When it comes to pets in matters of divorce, the fact that we care so much about our animal companions is good news, because it means the courts are starting to look at animals as more than mere property.
Unfortunately, the fact that we care so much about our animal companions is also bad news, making pets a high-value item in the nastiest of marriage dissolutions.
"If you've got a mean divorce, whatever weapon is handy they're going to use," says prominent Manhattan divorce attorney Bernard Clair. "Money. Property. Children. Pets. Find what the other person wants, and want it even more."
Fortunately, Clair sees a trend toward a more humane handling of pets in divorce, perhaps driven by the higher status animals have in our lives.
"If a couple is at a point where a pet is loved enough to become an issue, then they need to ask a tough question and find the answer: 'What is best for this animal?'" he says. "The heart has to rule."
The heart, along with a dose of human decency, is a better arbiter of the issues than is a judge in most cases. That's because although some animal activists believe pet custody cases should be decided in the same way as child custody cases, that's not the way the law sees it now. "The best interest of the pet" is not a consideration, and the animal is pretty much considered property.
"People are better served when they can resolve their own controversies regarding pets during a divorce," says Clair. "It's a crapshoot when you leave the determination to someone else. That's true whether you find an enlightened judge or one who still looks at pets the same as silverware."
While Clair has seen joint custody arrangements where pets are shared, he doesn't think they work all that well. "I've seen little success with sharing a pet. The animal becomes almost schizophrenic."
His favorite arrangements are those where the pets go where the children do and can end up being a stabilizing influence on all involved.
"If the children are visiting the non-custodial parent, the pet follows the children," he says. "It works not only from the pet's point of view, but also from the children's. Mental-health professionals know the importance of a 'transitional object' that goes from one place to another and provides a source of comfort. A pet is perfect for that role."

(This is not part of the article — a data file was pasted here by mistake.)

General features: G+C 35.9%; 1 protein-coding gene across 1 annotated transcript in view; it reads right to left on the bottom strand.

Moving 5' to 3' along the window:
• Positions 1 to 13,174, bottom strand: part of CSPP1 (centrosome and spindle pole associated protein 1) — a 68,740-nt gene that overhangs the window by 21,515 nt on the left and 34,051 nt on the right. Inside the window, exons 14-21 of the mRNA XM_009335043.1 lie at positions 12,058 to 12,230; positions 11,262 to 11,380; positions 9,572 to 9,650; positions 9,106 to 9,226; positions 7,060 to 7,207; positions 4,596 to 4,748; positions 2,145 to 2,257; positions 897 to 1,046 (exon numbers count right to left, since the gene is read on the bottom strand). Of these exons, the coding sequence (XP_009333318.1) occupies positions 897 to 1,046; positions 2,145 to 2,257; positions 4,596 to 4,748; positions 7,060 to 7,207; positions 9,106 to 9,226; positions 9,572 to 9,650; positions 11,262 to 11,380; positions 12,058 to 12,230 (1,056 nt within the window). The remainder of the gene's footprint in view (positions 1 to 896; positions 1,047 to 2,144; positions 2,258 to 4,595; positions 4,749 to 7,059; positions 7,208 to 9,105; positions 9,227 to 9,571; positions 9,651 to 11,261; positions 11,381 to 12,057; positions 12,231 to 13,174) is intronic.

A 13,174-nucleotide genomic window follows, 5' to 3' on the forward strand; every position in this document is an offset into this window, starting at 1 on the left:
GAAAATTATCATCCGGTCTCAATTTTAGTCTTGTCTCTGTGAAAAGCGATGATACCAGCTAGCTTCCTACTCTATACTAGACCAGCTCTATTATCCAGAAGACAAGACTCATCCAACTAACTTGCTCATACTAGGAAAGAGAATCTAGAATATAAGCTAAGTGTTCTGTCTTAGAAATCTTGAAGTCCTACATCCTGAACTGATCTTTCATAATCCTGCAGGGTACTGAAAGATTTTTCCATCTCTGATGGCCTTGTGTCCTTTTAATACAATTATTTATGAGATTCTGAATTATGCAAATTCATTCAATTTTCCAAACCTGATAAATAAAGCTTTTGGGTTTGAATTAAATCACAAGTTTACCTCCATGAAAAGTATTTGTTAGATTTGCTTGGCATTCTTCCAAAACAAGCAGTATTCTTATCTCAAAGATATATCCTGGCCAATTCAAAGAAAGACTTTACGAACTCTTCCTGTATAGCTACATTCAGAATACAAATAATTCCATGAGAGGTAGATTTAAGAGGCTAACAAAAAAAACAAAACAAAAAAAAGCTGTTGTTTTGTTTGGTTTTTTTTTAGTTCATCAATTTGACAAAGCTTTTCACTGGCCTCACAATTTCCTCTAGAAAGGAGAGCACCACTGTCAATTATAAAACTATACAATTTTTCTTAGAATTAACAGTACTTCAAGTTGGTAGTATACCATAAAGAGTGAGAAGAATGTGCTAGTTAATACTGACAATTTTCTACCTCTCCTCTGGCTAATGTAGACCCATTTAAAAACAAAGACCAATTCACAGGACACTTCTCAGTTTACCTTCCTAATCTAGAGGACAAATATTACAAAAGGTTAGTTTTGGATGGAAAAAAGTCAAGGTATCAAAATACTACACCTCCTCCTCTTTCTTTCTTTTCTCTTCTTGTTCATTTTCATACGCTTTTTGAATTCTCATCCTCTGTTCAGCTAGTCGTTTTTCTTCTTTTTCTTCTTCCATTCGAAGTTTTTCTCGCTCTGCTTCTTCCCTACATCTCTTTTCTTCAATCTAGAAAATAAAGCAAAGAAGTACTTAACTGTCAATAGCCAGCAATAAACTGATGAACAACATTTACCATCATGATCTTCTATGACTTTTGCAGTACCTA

In a more traditional divorce, says Clair, the mother gets the house, the pets and the children, leaving the father with feelings of loss and grief. "The pain is in the departing, and missing the pet can be part of that. Again, having the pet follow the children can be ideal for the father as well.
"The needs of all parties can be met by having the pet go where the kids do."
While judges cannot legally take the pet's best interest into consideration, Clair feels that some of them factor it in anyway -- and that changes are on the way in how the law will handle companion animals.
"You can't open a magazine anymore without seeing stories about animals. They have pain, and they suffer. As animals become recognized as sentient beings with the right to enjoy their time on this planet, the law will continue to evolve."
In the meantime, says Clair, it's still best for people to consider the needs of everyone involved in the divorce, to resolve issues as fairly as possible.
"Pets represent as much of an issue as how we're going to divide the flatware," he says. "People need to ask: What would be the best situation for the pet?"
Confinement key to moving a cat
Q: We've bought a new home, and we'll be moving our cat, Zephyr, with us. He's almost 10, and this is the only home he has ever known since we brought him home as a kitten from the shelter. He is quite the man about town in our neighborhood, and we want him to be happy at the new place. Do you have some tips for making the transition easier? -- D.W., via e-mail
A: The best way to move your cat is to confine him to a small area before and after the move. The ideal place is a spare bedroom where your cat isn't going to be disturbed. Set up the area with food and water, a litter box, a scratching post and toys.
Don't feel bad about confining your pet: He'll be more calm and comfortable in a small space during the transition. Confining your cat also prevents him from slipping out, which is a danger at both the old and new home. Your cat should be confined in his safe room before packing begins, be moved to his new home in a carrier, and then be confined again in his new safe room until the moving is over, the furniture arranged and most of the dust settled.
When you get to your new home, put the carrier down in the safe room, open the carrier door, and let your cat decide when to come out.
After he's a little calmer, you can coax him out with some fresh food or treats, but don't rush him and don't drag him out. A couple of days after the moving activity has settled, open the door to the safe room and let your cat explore at will, on his terms, but just within the limits of the house. He still needs to be kept completely inside for a couple of weeks, to start him forming a bond with his new surroundings.
If you've been contemplating converting your cat to indoors-only, moving into a new home is a great time to do it. He'd carry on like crazy in your old home if locked in, but in new surroundings he'll accept the change better. Part of the reason cats don't like to convert is because they've marked the outside as part of their territory and have a natural desire to revisit and re-mark. A newly moved cat will come to accept the territory he has been offered, and if the outdoors isn't part of it, he won't miss it so much.
Q: We're looking to buy a parrot. We found a breeder who'll sell us one at a discount if we take it just after it has been hatched and hand-feed it ourselves. We've never done this, and we've never even had a parrot before. She says it's easy, though. What do you think? -- H.J., via e-mail
A: I think you should pass, and find a breeder who wouldn't think of selling a baby bird that hasn't been fully weaned to a healthy adult diet.
While an experienced hand-feeder may find the task easy (rote, even), taking care of a baby bird is definitely not for beginners. It's frighteningly easy to bungle the job, with tragic results.